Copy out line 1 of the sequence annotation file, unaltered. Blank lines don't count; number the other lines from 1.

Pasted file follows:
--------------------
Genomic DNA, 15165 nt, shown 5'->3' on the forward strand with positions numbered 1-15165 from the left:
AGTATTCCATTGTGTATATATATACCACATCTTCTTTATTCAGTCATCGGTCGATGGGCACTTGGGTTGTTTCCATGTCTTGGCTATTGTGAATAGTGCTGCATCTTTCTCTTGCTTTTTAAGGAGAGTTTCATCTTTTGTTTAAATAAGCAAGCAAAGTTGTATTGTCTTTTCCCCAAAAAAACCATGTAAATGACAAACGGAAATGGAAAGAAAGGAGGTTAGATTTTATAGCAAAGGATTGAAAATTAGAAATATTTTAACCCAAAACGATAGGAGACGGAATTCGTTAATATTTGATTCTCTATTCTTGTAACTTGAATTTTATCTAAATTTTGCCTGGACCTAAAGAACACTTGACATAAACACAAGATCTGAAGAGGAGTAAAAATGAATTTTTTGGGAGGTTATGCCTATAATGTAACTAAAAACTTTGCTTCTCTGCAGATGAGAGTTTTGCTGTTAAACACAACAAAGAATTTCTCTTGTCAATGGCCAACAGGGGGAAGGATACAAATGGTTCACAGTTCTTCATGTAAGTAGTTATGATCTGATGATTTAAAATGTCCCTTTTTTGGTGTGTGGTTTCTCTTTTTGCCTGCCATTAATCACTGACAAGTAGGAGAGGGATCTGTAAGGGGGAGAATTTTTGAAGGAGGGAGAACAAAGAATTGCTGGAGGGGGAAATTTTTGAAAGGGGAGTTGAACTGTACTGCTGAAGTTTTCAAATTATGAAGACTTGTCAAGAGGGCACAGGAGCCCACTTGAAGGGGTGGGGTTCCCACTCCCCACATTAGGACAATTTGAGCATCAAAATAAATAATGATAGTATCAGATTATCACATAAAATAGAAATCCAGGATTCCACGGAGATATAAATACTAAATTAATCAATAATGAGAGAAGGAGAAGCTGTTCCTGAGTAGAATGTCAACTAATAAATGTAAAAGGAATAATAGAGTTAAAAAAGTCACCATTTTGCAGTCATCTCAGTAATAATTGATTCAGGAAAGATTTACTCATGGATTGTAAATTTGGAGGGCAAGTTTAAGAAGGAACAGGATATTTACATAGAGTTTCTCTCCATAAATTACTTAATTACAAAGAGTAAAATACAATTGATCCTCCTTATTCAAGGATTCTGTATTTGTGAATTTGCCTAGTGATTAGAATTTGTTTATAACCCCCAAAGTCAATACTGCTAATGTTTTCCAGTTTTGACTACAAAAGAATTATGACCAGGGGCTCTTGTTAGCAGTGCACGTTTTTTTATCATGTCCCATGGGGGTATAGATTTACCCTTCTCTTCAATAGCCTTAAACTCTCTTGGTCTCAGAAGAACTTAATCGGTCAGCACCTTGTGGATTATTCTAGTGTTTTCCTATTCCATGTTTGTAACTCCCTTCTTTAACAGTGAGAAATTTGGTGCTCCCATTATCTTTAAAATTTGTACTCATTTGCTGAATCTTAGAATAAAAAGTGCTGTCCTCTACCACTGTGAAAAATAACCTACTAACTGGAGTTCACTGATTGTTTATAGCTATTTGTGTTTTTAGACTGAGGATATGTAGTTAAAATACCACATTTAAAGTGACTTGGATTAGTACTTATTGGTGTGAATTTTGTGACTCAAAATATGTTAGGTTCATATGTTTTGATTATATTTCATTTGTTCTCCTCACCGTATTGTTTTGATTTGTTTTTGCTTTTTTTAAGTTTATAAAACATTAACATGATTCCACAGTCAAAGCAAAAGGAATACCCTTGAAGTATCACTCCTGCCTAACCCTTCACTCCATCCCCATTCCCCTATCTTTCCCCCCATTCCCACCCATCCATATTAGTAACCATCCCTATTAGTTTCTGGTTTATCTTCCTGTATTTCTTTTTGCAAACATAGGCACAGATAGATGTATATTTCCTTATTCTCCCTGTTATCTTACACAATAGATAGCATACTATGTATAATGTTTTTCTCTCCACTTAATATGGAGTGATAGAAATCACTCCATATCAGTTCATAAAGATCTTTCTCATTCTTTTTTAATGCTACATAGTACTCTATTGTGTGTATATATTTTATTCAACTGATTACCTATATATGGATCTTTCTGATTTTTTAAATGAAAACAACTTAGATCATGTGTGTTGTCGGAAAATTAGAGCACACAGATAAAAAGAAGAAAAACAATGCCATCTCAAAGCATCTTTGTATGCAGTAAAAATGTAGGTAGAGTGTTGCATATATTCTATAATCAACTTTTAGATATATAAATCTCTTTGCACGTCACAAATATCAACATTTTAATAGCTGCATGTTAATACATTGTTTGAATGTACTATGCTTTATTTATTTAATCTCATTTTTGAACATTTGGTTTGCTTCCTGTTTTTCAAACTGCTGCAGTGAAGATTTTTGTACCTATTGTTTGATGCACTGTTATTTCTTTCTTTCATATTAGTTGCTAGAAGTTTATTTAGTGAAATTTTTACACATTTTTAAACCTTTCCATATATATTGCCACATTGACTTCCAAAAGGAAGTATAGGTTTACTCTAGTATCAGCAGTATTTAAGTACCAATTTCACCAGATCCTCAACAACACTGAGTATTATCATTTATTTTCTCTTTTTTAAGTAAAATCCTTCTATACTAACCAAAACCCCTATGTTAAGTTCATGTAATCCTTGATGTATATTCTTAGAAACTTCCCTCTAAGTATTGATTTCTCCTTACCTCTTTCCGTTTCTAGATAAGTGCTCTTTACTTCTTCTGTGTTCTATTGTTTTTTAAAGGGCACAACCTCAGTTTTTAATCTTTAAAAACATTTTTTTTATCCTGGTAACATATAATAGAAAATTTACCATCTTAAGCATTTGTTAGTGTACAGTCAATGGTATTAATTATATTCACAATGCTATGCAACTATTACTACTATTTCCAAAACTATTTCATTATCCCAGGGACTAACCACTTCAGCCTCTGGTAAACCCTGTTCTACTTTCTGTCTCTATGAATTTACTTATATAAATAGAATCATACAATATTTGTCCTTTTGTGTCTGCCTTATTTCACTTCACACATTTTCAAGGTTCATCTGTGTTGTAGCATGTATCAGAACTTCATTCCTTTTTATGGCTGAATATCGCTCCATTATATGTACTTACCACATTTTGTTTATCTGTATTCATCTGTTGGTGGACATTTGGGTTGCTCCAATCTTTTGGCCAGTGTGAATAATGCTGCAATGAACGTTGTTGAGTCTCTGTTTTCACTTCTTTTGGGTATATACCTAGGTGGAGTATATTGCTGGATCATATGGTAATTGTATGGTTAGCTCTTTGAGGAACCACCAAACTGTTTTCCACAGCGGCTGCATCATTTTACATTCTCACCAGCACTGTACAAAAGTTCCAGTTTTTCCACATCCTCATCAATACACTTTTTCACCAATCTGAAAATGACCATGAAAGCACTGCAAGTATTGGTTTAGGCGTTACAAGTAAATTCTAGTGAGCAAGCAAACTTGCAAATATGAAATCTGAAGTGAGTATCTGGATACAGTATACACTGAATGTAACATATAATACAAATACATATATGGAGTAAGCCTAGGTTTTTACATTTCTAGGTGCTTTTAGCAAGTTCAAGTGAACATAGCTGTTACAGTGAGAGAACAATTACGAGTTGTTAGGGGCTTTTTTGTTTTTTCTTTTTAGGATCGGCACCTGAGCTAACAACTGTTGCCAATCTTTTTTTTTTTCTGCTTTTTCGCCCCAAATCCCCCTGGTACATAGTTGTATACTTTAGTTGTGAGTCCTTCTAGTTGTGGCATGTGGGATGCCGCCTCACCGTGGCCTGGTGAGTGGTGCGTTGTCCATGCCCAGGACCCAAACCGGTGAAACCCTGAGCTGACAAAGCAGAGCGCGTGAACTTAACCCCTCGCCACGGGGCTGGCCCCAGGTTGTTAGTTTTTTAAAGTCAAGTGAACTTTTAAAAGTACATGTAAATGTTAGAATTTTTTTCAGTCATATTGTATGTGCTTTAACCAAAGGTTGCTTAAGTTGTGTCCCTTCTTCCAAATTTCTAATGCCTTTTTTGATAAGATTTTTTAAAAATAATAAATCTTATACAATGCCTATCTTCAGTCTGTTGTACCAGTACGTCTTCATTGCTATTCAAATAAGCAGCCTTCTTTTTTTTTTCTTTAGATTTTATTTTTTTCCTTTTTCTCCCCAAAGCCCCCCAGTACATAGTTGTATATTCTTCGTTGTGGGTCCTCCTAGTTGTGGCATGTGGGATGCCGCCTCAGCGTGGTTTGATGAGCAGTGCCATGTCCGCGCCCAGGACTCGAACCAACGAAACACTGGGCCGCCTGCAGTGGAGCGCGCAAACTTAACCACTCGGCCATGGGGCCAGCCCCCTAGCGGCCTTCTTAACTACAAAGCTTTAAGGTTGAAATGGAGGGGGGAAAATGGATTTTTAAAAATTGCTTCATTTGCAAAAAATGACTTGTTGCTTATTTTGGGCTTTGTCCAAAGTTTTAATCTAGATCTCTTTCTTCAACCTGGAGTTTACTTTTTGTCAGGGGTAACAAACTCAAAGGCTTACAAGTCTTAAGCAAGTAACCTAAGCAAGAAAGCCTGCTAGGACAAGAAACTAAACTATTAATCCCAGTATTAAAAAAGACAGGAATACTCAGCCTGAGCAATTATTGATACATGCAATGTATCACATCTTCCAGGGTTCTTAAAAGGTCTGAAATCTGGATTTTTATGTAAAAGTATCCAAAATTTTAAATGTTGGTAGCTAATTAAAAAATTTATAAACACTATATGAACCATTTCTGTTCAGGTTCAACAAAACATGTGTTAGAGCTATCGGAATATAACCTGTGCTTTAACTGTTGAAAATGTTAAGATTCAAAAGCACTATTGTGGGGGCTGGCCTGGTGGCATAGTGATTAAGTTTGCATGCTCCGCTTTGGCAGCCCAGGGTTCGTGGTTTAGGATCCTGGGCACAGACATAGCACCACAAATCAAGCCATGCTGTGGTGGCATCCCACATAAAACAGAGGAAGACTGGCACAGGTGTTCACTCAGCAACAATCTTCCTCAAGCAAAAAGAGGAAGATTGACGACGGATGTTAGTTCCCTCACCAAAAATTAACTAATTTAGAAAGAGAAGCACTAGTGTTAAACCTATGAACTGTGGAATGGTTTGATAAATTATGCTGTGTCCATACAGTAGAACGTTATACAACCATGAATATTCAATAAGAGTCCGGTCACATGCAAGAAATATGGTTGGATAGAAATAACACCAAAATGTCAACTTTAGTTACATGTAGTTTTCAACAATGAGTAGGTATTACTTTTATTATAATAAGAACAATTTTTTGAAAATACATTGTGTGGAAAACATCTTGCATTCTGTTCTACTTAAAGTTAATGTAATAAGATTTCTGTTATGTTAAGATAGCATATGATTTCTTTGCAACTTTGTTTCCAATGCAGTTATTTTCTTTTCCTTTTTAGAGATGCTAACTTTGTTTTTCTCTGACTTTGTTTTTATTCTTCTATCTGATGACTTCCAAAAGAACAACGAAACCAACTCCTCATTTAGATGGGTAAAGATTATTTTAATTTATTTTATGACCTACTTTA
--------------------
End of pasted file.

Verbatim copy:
Genomic DNA, 15165 nt, shown 5'->3' on the forward strand with positions numbered 1-15165 from the left: